The concept of mining the deep seabed has been around for decades. What was once a far-fetched idea is now close to reality. This is in part due to growth in the renewable energy sector, which has boosted demand for elements such as copper, cobalt and manganese, used to make wind turbines, batteries and other green technologies. Mining companies have already started prospecting in areas rich in minerals containing these elements, including a series of hydrothermal vents in the mid-Atlantic known as the “Lost City”.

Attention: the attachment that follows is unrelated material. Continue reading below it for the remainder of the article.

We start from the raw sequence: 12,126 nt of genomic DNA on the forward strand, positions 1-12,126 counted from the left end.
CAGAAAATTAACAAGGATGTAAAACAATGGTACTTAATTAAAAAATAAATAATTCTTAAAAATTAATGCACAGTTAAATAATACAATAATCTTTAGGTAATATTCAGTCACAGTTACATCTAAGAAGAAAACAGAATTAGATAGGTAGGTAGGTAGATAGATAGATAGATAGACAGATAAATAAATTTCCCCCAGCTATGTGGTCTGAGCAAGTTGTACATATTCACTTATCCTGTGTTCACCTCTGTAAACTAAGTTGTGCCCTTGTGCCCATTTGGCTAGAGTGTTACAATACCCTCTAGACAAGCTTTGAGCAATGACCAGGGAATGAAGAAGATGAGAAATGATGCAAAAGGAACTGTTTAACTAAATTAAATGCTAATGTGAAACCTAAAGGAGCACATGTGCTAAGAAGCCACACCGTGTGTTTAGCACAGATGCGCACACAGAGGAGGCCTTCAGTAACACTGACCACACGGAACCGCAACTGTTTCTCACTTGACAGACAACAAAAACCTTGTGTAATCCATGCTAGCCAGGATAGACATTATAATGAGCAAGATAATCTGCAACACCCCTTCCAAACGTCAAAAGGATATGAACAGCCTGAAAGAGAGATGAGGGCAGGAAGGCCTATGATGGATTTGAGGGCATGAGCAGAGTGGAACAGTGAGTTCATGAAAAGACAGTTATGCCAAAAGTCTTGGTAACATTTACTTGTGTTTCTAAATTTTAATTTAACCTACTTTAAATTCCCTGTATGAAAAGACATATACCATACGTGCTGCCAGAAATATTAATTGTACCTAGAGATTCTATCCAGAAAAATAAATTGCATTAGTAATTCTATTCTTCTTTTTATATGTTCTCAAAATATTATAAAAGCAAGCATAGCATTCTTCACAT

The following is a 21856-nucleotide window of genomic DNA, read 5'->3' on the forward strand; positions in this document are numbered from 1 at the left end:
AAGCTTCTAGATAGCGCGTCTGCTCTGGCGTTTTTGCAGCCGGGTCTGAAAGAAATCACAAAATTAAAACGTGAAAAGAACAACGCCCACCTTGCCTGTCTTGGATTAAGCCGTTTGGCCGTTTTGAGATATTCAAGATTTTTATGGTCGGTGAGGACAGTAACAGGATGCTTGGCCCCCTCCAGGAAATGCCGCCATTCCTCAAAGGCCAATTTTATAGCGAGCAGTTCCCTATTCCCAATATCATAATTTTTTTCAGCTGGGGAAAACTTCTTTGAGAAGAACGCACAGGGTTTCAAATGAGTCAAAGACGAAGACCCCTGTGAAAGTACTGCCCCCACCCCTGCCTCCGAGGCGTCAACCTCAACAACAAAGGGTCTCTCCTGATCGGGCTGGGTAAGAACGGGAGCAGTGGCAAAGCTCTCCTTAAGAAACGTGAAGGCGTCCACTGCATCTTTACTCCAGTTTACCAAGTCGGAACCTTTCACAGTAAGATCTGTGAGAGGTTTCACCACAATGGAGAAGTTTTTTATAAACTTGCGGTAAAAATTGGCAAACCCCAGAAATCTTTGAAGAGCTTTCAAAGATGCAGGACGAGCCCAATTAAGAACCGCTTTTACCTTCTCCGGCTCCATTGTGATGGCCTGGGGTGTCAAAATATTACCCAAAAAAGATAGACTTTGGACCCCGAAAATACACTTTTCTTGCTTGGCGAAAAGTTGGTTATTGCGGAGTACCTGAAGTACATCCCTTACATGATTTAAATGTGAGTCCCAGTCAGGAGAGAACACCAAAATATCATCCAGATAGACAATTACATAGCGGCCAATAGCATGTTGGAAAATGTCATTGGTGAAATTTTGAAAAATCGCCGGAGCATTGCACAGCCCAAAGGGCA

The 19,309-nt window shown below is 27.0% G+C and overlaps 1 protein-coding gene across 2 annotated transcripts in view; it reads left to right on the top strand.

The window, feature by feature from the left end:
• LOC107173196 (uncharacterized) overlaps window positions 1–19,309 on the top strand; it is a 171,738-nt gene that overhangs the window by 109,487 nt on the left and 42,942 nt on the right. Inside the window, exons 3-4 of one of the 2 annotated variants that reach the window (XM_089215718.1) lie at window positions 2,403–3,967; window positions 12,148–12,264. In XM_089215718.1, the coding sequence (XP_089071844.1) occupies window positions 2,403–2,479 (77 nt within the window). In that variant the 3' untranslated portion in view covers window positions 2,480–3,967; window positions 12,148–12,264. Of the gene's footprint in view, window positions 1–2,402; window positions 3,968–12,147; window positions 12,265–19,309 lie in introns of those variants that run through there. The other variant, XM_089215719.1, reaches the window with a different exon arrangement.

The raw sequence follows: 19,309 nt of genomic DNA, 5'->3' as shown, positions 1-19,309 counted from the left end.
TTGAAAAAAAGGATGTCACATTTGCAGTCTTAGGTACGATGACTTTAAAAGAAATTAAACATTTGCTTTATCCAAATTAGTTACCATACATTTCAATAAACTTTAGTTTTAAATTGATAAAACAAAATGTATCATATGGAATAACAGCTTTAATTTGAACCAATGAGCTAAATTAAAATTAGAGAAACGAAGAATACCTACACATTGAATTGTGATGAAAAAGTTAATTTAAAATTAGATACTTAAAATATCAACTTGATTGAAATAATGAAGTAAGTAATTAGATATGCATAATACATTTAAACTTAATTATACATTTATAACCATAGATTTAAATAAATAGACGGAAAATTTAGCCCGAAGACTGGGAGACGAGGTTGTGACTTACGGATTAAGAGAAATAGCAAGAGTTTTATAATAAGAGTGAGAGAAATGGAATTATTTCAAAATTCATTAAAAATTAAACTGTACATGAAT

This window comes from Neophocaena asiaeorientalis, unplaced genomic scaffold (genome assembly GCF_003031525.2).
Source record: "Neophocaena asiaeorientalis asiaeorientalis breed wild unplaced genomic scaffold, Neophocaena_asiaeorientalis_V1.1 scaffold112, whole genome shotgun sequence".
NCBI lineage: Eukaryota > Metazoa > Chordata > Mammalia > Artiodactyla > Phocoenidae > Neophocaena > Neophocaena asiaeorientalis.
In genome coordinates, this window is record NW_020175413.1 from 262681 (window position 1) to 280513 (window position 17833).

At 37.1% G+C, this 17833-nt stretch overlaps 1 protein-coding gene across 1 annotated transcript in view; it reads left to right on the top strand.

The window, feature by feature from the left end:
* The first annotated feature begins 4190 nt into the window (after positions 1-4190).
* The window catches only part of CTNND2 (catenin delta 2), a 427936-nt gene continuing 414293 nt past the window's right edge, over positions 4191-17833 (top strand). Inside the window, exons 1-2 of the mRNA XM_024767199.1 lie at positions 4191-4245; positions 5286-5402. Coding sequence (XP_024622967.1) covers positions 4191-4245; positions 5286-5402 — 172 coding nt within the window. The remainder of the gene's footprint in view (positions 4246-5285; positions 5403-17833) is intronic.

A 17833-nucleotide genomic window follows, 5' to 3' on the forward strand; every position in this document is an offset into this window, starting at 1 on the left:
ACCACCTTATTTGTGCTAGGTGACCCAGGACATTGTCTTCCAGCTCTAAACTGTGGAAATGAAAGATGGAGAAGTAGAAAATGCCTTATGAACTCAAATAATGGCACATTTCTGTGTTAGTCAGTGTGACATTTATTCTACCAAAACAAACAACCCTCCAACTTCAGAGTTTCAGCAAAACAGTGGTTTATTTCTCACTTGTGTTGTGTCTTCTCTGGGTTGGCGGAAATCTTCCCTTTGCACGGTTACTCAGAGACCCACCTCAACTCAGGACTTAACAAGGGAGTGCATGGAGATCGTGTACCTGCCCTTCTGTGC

But scientists and conservationists are warning of the damage mining could cause in deep-sea environments as yet largely unexplored. What will happen to rare and vulnerable species like the scaly-foot snail if we start digging up the seabed? Is this really part of the solution to the world’s climate crisis?